Budget 2020: Tax rebates, wage support and cost of living package among measures amid COVID-19 outbreak — Heng Swee Keat

Janet Ong
Finance Editor
People stocking up on food after Singapore raised the risk alert for COVID-19 outbreak to orange, the second-highest level, on February 8, 2020. (PHOTO: REUTERS/Edgar Su)

SINGAPORE — The government will do “all that is necessary” to help workers and companies recover from the fallout of the COVID-19 coronavirus outbreak through various measures to be unveiled in Budget 2020 on Tuesday (18 February), Deputy Prime Minister Heng Swee Keat said.

Heng, who is also Finance Minister, noted that some sectors have been harder hit, such as tourism and transport, and that the government has already taken targeted measures to support them.

“But we can expect to see a broader impact on the economy....On Budget Day on Tuesday, I will set out a set of broad-based measures to support viable companies and help workers stay in their jobs,” Heng said in a video posted on Facebook on Sunday (16 February). The recording was made at the Kallang Fire Station, where he met Singapore Civil Defence Force officers.

Other measures include wage support to help companies preserve jobs for local workers, tax rebates and rental waivers for firms to address cash flow issues, Heng said.

The government plans to give more support for sectors that have been harder hit by the outbreak, including food and beverage, and retail, he added.

To position Singapore to “emerge stronger when the eventual upturn comes”, Heng said the government will also support firms and workers to make best use of this period to restructure, train and upgrade, he added.

The government will also introduce a package to help households with the cost of living amid the economic uncertainty, Heng said.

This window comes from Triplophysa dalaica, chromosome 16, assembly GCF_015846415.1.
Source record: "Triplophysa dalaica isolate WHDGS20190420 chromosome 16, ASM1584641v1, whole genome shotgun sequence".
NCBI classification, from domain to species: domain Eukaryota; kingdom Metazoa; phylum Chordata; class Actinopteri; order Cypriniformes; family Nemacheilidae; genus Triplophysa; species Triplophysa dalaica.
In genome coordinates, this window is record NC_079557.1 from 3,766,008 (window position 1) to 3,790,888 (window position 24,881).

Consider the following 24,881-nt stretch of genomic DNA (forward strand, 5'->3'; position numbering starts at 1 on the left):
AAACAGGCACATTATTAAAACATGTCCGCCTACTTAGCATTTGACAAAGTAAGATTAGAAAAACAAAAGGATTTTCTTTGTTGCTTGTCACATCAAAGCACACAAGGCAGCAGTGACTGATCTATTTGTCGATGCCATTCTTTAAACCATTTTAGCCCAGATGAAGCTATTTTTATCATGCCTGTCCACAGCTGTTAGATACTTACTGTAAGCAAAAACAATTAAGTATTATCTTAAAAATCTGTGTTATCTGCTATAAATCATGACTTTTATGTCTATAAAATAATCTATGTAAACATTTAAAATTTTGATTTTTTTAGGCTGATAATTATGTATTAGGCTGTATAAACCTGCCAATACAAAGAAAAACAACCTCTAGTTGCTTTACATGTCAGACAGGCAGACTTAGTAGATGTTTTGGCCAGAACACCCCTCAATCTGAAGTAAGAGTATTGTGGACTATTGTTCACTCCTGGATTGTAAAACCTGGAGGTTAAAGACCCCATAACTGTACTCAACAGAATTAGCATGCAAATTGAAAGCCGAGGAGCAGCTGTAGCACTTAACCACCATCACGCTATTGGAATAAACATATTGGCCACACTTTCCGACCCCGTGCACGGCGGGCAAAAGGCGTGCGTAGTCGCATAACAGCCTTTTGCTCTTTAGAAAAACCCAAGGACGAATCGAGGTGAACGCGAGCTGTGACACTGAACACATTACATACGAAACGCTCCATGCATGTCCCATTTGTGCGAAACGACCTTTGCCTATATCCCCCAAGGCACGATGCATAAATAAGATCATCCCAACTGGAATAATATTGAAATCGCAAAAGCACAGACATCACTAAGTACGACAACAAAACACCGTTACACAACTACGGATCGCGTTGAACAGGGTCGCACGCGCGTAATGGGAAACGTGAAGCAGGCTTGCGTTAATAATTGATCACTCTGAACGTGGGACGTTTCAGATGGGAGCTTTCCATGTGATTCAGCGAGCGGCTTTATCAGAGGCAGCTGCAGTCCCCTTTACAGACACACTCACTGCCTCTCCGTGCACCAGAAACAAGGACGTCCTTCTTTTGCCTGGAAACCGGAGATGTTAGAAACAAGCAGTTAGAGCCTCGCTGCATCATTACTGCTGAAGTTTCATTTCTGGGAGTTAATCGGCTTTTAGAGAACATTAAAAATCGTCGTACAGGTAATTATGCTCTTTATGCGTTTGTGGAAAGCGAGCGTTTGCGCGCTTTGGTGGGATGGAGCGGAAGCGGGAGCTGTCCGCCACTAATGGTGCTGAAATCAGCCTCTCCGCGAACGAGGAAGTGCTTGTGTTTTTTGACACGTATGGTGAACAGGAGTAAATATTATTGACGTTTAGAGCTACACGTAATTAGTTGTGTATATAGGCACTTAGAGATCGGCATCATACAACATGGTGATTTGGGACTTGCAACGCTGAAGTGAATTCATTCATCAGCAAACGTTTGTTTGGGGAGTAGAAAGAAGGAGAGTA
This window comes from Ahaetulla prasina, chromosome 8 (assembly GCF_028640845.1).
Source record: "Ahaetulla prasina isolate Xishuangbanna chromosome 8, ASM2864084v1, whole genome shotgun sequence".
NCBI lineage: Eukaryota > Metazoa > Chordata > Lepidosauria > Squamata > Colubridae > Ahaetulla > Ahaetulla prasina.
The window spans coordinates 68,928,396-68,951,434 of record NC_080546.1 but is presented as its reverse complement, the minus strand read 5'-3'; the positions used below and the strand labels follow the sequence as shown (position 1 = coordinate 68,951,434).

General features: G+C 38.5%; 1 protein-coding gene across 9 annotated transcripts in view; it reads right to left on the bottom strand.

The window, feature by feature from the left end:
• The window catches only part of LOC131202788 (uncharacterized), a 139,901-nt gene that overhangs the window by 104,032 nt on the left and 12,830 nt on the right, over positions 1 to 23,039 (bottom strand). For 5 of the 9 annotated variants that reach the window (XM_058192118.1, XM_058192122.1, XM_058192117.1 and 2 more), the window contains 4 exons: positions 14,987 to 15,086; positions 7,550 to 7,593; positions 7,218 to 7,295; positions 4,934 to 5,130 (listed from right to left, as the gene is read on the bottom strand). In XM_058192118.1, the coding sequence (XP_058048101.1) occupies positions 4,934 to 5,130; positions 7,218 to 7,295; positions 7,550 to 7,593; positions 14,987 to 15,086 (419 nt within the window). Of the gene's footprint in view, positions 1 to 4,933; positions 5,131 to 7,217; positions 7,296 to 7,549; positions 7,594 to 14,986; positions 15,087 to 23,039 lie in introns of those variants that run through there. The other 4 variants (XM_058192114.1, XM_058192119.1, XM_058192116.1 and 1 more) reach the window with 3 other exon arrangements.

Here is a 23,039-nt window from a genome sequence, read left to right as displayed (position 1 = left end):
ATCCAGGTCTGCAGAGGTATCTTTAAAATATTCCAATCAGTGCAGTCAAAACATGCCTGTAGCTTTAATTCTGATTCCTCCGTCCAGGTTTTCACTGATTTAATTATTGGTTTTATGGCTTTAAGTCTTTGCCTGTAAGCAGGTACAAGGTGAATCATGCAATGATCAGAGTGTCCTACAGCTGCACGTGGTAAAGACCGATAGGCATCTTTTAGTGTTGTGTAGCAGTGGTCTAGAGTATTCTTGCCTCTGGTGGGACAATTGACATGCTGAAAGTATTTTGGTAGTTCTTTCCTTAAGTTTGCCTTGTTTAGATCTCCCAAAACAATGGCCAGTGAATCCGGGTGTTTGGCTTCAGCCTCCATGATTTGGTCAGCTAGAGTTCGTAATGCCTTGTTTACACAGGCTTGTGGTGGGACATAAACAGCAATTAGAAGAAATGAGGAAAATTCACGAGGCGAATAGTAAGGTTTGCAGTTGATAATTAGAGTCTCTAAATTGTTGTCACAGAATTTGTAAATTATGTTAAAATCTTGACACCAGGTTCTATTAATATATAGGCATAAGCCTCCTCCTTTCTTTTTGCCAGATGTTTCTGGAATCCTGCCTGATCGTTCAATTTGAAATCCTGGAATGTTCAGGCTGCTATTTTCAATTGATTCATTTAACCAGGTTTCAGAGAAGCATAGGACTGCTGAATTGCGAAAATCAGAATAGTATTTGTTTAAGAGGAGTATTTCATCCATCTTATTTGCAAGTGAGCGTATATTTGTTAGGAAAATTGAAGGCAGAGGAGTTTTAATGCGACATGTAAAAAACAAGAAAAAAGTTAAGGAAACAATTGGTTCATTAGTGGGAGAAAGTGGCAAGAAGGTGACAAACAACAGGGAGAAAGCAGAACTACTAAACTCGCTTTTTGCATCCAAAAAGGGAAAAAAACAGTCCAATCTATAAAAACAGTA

"I assure you, as Finance Minister, that this government will do all that is necessary to get workers and companies hit hard by this global health crisis back on their feet. With all these additional support measures, you have my assurance that we will rebound from this. Never fear.”

Last Thursday, the government and industry players announced that they would jointly provide a S$77 million support package for taxi and private-hire car drivers affected by plummeting ridership as a result of the outbreak.

Singapore on Monday cut its 2020 forecasts for economic growth and exports due to an expected blow from the outbreak.

The Ministry of Trade and Industry (MTI) forecast full-year gross domestic product growth to be between -0.5 per cent and 1.5 per cent, with the figure likely to fall around the mid-point of 0.5 per cent. It had expected growth of 0.5 to 2.5 per cent in November.

As for non-oil domestic exports (NODX), Enterprise Singapore projected a range of between a 0.5 per cent decline and 1.5 per cent growth, down from its previous forecast of 0 to 2 per cent growth.

Last Friday, Prime Minister Lee Hsien Loong said Singapore’s economy will definitely “take a hit” from the outbreak and warned that a recession is possible.

Selena Ling, head of research and strategy at OCBC Bank, said, “What is clear is that the COVID-19 outbreak has overtaken the US-China trade war as the predominant risk facing the Singapore economy, both in terms of the more widespread, severe and protracted impact.”

The downgrade in MTI’s 2020 official GDP forecast was widely expected as the outbreak had “decimated the green shoots theme” from the end of last year, Ling said.

“Trade data is still the canary in the mine shaft,” she added, noting that the earlier stabilisation in the NODX growth was mainly based on a modest improvement in global growth and demand, which appears to have been thrown off-track by the impact of the sudden COVID-19 outbreak.

It is too early to call for a second-half recovery due to the uncertain duration of the outbreak, said Ling, adding that OCBC will keep its GDP growth forecast for this year at 0-1 per cent.

Related stories

Singapore seen unveiling historic budget deficit to soften coronavirus hit

Government may unveil $700m virus relief package during Budget 2020: Maybank Kim Eng economists

Singapore cuts growth outlook as virus poses recession risk